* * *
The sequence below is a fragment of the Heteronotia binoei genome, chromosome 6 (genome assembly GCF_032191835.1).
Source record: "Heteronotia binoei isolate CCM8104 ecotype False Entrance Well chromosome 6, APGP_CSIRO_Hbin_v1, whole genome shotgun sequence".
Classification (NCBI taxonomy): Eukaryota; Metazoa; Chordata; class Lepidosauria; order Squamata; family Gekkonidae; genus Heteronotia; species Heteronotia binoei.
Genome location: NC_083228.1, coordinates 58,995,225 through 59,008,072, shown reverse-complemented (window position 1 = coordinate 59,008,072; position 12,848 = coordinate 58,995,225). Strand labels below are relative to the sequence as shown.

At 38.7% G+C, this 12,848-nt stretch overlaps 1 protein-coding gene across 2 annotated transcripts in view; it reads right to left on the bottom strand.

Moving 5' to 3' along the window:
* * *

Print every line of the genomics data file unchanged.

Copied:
The sequence below is a fragment of the Heteronotia binoei genome, chromosome 6 (genome assembly GCF_032191835.1).
Source record: "Heteronotia binoei isolate CCM8104 ecotype False Entrance Well chromosome 6, APGP_CSIRO_Hbin_v1, whole genome shotgun sequence".
Classification (NCBI taxonomy): Eukaryota; Metazoa; Chordata; class Lepidosauria; order Squamata; family Gekkonidae; genus Heteronotia; species Heteronotia binoei.
Genome location: NC_083228.1, coordinates 58,995,225 through 59,008,072, shown reverse-complemented (window position 1 = coordinate 59,008,072; position 12,848 = coordinate 58,995,225). Strand labels below are relative to the sequence as shown.

At 38.7% G+C, this 12,848-nt stretch overlaps 1 protein-coding gene across 2 annotated transcripts in view; it reads right to left on the bottom strand.

Moving 5' to 3' along the window: